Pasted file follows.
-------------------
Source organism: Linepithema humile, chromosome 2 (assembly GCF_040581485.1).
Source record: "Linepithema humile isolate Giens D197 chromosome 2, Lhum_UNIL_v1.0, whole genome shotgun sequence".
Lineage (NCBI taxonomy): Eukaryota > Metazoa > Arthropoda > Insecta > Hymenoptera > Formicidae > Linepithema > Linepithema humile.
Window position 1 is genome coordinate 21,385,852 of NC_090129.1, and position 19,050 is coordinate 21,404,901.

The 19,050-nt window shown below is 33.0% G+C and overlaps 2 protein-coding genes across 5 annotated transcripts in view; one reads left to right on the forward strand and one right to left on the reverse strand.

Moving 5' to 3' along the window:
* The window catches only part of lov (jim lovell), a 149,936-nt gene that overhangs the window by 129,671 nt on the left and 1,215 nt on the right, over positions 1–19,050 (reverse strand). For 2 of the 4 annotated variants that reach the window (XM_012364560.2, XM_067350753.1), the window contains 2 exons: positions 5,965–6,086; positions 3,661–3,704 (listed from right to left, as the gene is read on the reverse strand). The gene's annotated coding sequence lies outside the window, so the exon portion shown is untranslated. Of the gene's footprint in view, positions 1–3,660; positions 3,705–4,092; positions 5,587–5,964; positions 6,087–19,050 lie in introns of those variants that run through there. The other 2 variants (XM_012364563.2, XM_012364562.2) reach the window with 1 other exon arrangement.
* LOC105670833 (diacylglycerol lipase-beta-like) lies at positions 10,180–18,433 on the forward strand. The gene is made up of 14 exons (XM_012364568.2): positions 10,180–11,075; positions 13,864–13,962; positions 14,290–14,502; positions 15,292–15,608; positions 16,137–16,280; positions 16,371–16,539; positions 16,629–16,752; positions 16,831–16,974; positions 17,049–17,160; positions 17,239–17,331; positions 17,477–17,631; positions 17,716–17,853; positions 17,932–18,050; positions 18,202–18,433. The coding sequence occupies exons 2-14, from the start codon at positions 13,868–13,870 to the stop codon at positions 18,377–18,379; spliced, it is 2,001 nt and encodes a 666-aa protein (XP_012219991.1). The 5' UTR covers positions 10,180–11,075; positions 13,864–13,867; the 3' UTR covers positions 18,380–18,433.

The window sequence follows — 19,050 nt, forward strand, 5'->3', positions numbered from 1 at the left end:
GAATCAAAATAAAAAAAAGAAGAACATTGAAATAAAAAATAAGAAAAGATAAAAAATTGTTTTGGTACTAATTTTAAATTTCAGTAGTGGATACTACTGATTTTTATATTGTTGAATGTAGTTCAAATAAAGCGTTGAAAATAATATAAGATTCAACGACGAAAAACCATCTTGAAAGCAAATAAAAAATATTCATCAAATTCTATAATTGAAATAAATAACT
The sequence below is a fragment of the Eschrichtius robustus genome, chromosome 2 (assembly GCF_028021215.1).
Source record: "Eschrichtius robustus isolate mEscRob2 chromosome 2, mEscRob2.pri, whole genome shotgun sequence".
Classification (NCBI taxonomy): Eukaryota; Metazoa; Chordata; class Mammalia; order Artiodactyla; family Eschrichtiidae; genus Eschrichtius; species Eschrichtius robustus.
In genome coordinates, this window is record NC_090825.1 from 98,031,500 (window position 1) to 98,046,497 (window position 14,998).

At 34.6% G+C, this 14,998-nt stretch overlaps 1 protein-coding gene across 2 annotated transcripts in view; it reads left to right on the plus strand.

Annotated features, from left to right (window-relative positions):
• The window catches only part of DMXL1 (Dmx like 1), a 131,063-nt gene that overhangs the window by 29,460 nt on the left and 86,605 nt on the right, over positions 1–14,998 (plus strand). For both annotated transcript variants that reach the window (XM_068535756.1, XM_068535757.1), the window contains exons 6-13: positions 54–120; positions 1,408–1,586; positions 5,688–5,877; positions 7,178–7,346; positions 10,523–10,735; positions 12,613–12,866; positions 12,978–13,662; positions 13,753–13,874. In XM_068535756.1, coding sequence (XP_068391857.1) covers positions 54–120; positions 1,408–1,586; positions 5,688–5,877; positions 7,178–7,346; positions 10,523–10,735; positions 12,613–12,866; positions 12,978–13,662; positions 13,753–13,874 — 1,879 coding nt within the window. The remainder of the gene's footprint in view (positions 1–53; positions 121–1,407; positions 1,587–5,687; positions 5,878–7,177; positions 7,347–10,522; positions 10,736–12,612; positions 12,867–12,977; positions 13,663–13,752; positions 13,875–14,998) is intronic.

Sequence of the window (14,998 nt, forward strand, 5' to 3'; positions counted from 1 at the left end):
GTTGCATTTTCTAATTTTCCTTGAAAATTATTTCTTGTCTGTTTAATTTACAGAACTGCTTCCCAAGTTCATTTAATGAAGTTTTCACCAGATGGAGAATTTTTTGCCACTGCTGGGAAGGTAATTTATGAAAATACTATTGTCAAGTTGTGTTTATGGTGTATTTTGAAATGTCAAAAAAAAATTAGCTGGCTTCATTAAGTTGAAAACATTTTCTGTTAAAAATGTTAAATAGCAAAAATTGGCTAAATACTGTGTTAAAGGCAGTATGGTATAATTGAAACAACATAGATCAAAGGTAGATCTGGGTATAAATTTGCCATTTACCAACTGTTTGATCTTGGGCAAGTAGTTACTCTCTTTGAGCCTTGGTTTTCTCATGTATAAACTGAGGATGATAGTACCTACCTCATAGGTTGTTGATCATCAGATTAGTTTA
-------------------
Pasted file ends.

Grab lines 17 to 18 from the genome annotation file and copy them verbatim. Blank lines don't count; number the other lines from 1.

• The window catches only part of DMXL1 (Dmx like 1), a 131,063-nt gene that overhangs the window by 29,460 nt on the left and 86,605 nt on the right, over positions 1–14,998 (plus strand). For both annotated transcript variants that reach the window (XM_068535756.1, XM_068535757.1), the window contains exons 6-13: positions 54–120; positions 1,408–1,586; positions 5,688–5,877; positions 7,178–7,346; positions 10,523–10,735; positions 12,613–12,866; positions 12,978–13,662; positions 13,753–13,874. In XM_068535756.1, coding sequence (XP_068391857.1) covers positions 54–120; positions 1,408–1,586; positions 5,688–5,877; positions 7,178–7,346; positions 10,523–10,735; positions 12,613–12,866; positions 12,978–13,662; positions 13,753–13,874 — 1,879 coding nt within the window. The remainder of the gene's footprint in view (positions 1–53; positions 121–1,407; positions 1,587–5,687; positions 5,878–7,177; positions 7,347–10,522; positions 10,736–12,612; positions 12,867–12,977; positions 13,663–13,752; positions 13,875–14,998) is intronic.

Sequence of the window (14,998 nt, forward strand, 5' to 3'; positions counted from 1 at the left end):